Garden critters like slugs, snails and frogs are rarely welcome guests on any home property. For dog-owners, they are even more worrisome because they are often carriers of a class of dreaded parasites known as French heartworms or lungworms. When a dog kills or ingests an infected garden critter, the parasites pass into the animal’s heart, where they produce eggs that in turn get transmitted to the lungs via bloodstream. Once the lungworms have colonized the lungs, severe respiratory symptoms can occur and in worst cases, result in the animal’s death.
Spring and summer are peak seasons for critters to be invading your yard or garden space, but `sleepless slugs’ can eat and breed throughout the year, which means you should stay advised about lungworm if your dog is particularly fond of going after these creatures, digging in the undergrowth, chewing grass or drinking from puddles.
Signs of a lungworm infestation can vary, depending on the specific parasite (crenosoma vulpis, filaroides hirth, angiostrongylus vasorum and oslerus osleri are the most common ones in United States and Canada).
Severe coughing, shortness of breath, traces of blood in urine, scleral hemorrhage (reddening around the eyes), weight loss and general lethargy are some of the most common indications.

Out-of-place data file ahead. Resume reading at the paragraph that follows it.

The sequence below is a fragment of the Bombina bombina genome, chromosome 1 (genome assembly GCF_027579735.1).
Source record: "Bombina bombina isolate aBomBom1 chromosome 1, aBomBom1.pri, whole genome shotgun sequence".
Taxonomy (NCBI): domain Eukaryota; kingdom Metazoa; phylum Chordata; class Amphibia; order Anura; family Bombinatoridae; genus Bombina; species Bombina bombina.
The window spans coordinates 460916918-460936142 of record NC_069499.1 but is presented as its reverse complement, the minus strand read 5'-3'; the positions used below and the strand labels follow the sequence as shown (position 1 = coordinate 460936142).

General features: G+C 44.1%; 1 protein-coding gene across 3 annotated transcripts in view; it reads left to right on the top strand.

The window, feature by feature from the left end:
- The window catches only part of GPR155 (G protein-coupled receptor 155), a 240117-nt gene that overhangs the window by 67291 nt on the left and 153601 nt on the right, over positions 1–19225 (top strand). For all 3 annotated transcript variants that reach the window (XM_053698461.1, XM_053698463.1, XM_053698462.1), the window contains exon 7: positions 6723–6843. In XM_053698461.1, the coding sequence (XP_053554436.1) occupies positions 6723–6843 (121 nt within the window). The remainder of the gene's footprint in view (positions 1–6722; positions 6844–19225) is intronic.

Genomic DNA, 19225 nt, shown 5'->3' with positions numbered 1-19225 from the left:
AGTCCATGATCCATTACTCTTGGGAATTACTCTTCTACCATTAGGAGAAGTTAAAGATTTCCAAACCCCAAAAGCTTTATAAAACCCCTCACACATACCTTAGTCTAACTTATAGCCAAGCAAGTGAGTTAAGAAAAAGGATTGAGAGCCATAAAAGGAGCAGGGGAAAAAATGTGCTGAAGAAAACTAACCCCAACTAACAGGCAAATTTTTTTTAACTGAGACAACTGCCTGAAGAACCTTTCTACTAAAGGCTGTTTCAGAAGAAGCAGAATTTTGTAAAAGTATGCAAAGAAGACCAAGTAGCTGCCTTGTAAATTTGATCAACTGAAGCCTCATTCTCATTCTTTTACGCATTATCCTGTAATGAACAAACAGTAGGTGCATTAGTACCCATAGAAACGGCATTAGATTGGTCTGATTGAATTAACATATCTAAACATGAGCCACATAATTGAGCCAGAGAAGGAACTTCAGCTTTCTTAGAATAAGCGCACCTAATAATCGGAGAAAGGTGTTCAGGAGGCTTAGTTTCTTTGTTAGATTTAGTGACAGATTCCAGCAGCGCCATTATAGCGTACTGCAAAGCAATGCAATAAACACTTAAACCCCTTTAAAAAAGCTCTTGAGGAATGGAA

Lungworms are difficult to identify and some dogs may not how any symptoms at all unless a significant number of larvae are clogging up the airways. Also, dogs who have previously suffered from a mild attack of lungworms may develop immunity and be able to fight off a re-infection on their own.
Tests to identify presence of lungworms include chest X-ray, stool test for larvae infestation, examination of respiratory secretion (tracheal wash) and Complete Blood Count (CBC).
Once identified, the treatment is pretty straightforward. Your vet may prescribe anti-parasitic drugs and/or anti-inflammatory dose of corticosteroids.
Some lungworm parasites can be passed to other dogs and cats via saliva, nasal secretions and feces, so be extra vigilant if you have multiple pets. Puppies are more susceptible than adult dogs to a full-blown attack of lungworms. (The oslerus osleri parasite, for example, is transmitted mainly through saliva and puppies can get infected if the mother has been compromised.)
As a dog-owner, you know the day-to-day habits of your dog best. Act with awareness if your pet spends a considerable amount of time outdoors and is fond of rummaging and chasing. Keep an eye on the critter population in your yard or garden, and note when they’re in residence. Do not leave your dog’s water bowl exposed in the yard. Don’t allow toys to be left outside either. Dispose of dog feces at once.